When most people think of “pandas,” they think of fluffy black and white bears. But for those of us familiar with PANDAS syndrome, “pandas” conjures up anything but cute and cuddly thoughts.
My son developed symptoms of PANDAS following a respiratory illness when he was four. His behavior and demeanor changed, and I had no idea why. That’s where the most intense part of his story begins.
What is PANDAS syndrome?
PANDAS: pediatric autoimmune neuropsychiatric disorders associated with streptococcal infections. In other words, a strep infection causing neurological symptoms.
Kids with PANDAS frequently develop obsessive compulsive disorder, along with a variety of neurological and behavioral disorders. Tics are also a common symptom.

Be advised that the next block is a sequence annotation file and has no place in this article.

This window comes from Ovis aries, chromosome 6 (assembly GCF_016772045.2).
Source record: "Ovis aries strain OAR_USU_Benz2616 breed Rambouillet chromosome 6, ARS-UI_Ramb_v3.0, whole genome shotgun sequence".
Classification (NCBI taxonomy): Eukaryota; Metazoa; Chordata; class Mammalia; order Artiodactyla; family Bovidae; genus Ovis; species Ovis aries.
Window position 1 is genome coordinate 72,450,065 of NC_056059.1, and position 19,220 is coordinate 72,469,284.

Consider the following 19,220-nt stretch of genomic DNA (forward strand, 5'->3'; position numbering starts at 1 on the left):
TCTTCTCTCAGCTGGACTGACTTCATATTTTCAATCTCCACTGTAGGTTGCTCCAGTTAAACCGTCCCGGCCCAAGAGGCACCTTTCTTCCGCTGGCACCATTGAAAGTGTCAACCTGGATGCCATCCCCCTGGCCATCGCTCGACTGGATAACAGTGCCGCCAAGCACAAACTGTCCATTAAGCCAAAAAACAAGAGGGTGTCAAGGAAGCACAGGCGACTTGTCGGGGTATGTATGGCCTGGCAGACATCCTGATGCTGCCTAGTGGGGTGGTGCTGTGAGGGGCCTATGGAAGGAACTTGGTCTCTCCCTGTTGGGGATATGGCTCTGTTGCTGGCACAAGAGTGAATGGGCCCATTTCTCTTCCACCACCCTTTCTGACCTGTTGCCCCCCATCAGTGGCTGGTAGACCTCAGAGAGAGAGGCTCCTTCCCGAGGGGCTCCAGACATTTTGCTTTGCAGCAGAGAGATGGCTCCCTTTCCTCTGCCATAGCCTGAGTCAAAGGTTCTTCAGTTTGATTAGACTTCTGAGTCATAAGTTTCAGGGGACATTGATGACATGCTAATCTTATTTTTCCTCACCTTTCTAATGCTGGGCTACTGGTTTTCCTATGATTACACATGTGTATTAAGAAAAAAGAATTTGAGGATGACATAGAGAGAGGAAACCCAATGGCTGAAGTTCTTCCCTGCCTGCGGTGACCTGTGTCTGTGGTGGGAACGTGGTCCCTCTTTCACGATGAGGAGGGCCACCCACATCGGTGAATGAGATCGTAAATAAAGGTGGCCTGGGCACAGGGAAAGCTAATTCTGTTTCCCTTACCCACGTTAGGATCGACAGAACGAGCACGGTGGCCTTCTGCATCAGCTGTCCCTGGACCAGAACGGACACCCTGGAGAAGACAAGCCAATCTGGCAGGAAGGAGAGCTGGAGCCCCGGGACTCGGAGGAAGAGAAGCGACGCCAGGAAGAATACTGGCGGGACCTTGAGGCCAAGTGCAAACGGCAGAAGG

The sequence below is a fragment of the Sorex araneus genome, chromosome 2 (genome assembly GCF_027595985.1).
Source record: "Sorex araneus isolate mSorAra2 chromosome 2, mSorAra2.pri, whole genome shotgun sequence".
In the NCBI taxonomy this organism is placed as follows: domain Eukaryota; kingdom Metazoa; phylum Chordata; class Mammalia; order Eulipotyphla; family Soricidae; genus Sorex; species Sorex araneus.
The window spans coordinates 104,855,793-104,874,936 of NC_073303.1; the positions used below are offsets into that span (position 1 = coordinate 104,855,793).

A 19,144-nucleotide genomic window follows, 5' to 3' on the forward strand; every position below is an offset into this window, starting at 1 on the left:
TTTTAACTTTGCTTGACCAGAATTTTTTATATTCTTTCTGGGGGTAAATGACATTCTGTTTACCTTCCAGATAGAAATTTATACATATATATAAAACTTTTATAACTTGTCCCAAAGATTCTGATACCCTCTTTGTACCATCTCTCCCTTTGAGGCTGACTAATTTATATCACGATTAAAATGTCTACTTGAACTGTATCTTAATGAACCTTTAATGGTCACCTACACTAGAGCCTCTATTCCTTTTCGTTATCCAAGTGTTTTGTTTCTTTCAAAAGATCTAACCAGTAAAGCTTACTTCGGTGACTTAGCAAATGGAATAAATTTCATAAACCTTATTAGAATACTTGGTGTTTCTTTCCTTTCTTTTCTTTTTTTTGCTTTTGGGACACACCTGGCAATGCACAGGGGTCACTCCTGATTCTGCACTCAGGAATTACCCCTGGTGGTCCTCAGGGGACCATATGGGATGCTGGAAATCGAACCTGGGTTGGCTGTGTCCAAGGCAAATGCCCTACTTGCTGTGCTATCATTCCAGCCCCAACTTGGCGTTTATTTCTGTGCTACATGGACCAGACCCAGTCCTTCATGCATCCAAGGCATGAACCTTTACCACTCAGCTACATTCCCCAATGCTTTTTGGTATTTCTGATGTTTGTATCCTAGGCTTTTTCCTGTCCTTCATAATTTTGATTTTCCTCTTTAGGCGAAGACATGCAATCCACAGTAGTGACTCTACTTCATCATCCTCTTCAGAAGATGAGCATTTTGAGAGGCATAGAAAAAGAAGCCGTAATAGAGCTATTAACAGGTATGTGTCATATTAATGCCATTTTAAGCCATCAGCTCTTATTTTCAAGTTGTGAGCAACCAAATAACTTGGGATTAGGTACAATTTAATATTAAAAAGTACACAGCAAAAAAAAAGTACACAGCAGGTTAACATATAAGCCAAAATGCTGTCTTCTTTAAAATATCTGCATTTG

How we got strapped to the big, ugly bear known as PANDAS
In the winter of 2011, our family came down with a respiratory illness that lasted for a long time. I chose to treat the illness at home with herbs.
The illness persisted off an on for over a month, with the cough lasting even longer. I determined we had bronchitis, for which the hallmark is a long-lasting cough after the illness has left. I now realize that at some point, we were probably also battling strep bacteria.
And before you say we would’ve known if it was strep, let me tell you two things:
- your body can be fighting a pathogen without showing outward symptoms. This is a sign of immune dysfunction, and, instead of fighting off the pathogen, your body just holds on to it, allowing it to take root and cause sickness further down the road.
- strep can be a minor part of another overall illness, so the symptoms don’t necessarily reflect strep throat, but strep is part of the equation nonetheless.